When prisoners are released and return to communities, an often overlooked concern is the health care needs that former prisoners have and the role that health care plays in how successfully they reintegrate. To a large extent, the reentry population will eventually become part of the uninsured and medically indigent populations in communities.
This volume examines the health care needs of newly released prisoners in California, including the need for mental health and substance abuse treatment; which communities are most affected by prisoner reentry; the health care system capacity of those communities; and the experiences of released prisoners, service providers, and families of incarcerated individuals.
The authors conducted a geographic analysis to identify where parolees are concentrated in California and the capacity of the safety net in four of these communities — Alameda, Los Angeles, San Diego, and Kern counties — to meet the health care needs of the reentry population.
They then conducted focus groups in Alameda, Los Angeles, and San Diego counties with former prisoners and their family members and interviews with relevant service providers and community groups to better understand how health affects reentry; the critical roles that health care providers, other social services, and family members play in successful reentry; and how the children and families of ex-prisoners are affected by reentry.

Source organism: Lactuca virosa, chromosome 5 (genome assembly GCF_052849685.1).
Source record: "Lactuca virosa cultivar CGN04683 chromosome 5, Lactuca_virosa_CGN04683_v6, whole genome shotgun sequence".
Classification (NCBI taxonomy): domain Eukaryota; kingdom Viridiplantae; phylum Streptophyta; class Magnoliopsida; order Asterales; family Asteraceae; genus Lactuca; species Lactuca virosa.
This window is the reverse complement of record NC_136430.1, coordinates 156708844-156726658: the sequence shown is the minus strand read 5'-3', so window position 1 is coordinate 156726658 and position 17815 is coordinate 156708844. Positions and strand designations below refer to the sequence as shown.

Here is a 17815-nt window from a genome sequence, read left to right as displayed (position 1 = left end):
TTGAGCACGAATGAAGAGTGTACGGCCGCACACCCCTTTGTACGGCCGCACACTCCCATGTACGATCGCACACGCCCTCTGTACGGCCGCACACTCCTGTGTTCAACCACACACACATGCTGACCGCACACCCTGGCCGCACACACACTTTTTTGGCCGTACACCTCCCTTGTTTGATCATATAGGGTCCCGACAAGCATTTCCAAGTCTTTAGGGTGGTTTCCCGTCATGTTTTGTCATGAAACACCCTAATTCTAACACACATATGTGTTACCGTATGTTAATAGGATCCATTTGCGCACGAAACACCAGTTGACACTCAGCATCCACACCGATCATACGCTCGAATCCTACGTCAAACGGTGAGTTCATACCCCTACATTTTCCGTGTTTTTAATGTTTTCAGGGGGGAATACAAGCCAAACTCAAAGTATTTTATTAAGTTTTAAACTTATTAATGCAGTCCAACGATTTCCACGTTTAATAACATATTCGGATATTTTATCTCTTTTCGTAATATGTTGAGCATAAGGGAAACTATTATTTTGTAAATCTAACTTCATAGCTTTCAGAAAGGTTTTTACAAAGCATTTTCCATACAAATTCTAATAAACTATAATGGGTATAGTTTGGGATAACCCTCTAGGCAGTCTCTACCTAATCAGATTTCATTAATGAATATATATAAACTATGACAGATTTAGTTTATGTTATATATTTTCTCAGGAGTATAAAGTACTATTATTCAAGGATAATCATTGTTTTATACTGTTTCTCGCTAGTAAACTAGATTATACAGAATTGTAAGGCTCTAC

The authors discuss all this in the context of budget cuts that have substantially shrunk California's safety net and the May 2011 U.S. Supreme Court decision ordering California to reduce its prison population by 33,000.
The volume concludes with recommendations for improving access to care for this population in the current fiscal environment.
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